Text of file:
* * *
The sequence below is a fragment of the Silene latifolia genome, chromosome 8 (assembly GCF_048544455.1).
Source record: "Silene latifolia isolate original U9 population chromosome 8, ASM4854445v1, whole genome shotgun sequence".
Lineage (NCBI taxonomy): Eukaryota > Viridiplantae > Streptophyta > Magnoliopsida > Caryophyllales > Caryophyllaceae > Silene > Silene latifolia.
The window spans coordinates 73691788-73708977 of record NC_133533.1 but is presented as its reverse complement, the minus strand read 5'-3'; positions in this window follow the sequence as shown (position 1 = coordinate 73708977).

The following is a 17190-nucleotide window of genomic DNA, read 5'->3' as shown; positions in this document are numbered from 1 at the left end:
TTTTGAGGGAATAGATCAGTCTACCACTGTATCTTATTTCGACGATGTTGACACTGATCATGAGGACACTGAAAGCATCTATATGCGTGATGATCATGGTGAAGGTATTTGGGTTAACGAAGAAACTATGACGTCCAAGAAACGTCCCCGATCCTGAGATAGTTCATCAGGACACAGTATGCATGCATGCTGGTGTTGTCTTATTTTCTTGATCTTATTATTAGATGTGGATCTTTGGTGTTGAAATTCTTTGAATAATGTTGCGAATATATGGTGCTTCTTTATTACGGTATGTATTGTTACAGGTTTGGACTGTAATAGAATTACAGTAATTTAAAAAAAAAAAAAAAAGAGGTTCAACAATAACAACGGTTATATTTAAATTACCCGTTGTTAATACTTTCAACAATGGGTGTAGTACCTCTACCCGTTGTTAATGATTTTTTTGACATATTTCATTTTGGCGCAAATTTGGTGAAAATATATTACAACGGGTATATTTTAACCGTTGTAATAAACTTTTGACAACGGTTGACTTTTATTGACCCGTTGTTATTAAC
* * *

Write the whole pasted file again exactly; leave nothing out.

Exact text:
The sequence below is a fragment of the Silene latifolia genome, chromosome 8 (assembly GCF_048544455.1).
Source record: "Silene latifolia isolate original U9 population chromosome 8, ASM4854445v1, whole genome shotgun sequence".
Lineage (NCBI taxonomy): Eukaryota > Viridiplantae > Streptophyta > Magnoliopsida > Caryophyllales > Caryophyllaceae > Silene > Silene latifolia.
The window spans coordinates 73691788-73708977 of record NC_133533.1 but is presented as its reverse complement, the minus strand read 5'-3'; positions in this window follow the sequence as shown (position 1 = coordinate 73708977).

The following is a 17190-nucleotide window of genomic DNA, read 5'->3' as shown; positions in this document are numbered from 1 at the left end:
TTTTGAGGGAATAGATCAGTCTACCACTGTATCTTATTTCGACGATGTTGACACTGATCATGAGGACACTGAAAGCATCTATATGCGTGATGATCATGGTGAAGGTATTTGGGTTAACGAAGAAACTATGACGTCCAAGAAACGTCCCCGATCCTGAGATAGTTCATCAGGACACAGTATGCATGCATGCTGGTGTTGTCTTATTTTCTTGATCTTATTATTAGATGTGGATCTTTGGTGTTGAAATTCTTTGAATAATGTTGCGAATATATGGTGCTTCTTTATTACGGTATGTATTGTTACAGGTTTGGACTGTAATAGAATTACAGTAATTTAAAAAAAAAAAAAAAAGAGGTTCAACAATAACAACGGTTATATTTAAATTACCCGTTGTTAATACTTTCAACAATGGGTGTAGTACCTCTACCCGTTGTTAATGATTTTTTTGACATATTTCATTTTGGCGCAAATTTGGTGAAAATATATTACAACGGGTATATTTTAACCGTTGTAATAAACTTTTGACAACGGTTGACTTTTATTGACCCGTTGTTATTAAC